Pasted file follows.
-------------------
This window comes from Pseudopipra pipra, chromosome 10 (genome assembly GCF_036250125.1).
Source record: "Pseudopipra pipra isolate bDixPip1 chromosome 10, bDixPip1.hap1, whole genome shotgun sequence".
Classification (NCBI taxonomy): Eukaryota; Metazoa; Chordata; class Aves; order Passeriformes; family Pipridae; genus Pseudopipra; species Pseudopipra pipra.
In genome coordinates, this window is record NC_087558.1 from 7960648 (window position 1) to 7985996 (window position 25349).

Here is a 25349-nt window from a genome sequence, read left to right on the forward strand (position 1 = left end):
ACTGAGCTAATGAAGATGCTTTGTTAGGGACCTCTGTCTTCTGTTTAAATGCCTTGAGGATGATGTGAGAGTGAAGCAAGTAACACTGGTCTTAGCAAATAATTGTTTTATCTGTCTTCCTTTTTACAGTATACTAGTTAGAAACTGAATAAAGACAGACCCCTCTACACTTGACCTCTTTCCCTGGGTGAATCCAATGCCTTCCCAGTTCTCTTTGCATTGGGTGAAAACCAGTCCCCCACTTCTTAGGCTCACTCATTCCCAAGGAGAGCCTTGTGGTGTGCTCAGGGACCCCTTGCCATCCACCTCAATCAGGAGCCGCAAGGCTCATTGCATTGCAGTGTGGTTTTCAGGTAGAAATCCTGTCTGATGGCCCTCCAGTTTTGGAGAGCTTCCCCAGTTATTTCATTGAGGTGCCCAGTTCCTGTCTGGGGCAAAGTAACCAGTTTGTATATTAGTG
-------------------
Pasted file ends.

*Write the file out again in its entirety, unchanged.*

This window comes from Pseudopipra pipra, chromosome 10 (genome assembly GCF_036250125.1).
Source record: "Pseudopipra pipra isolate bDixPip1 chromosome 10, bDixPip1.hap1, whole genome shotgun sequence".
Classification (NCBI taxonomy): Eukaryota; Metazoa; Chordata; class Aves; order Passeriformes; family Pipridae; genus Pseudopipra; species Pseudopipra pipra.
In genome coordinates, this window is record NC_087558.1 from 7960648 (window position 1) to 7985996 (window position 25349).

Here is a 25349-nt window from a genome sequence, read left to right on the forward strand (position 1 = left end):
ACTGAGCTAATGAAGATGCTTTGTTAGGGACCTCTGTCTTCTGTTTAAATGCCTTGAGGATGATGTGAGAGTGAAGCAAGTAACACTGGTCTTAGCAAATAATTGTTTTATCTGTCTTCCTTTTTACAGTATACTAGTTAGAAACTGAATAAAGACAGACCCCTCTACACTTGACCTCTTTCCCTGGGTGAATCCAATGCCTTCCCAGTTCTCTTTGCATTGGGTGAAAACCAGTCCCCCACTTCTTAGGCTCACTCATTCCCAAGGAGAGCCTTGTGGTGTGCTCAGGGACCCCTTGCCATCCACCTCAATCAGGAGCCGCAAGGCTCATTGCATTGCAGTGTGGTTTTCAGGTAGAAATCCTGTCTGATGGCCCTCCAGTTTTGGAGAGCTTCCCCAGTTATTTCATTGAGGTGCCCAGTTCCTGTCTGGGGCAAAGTAACCAGTTTGTATATTAGTG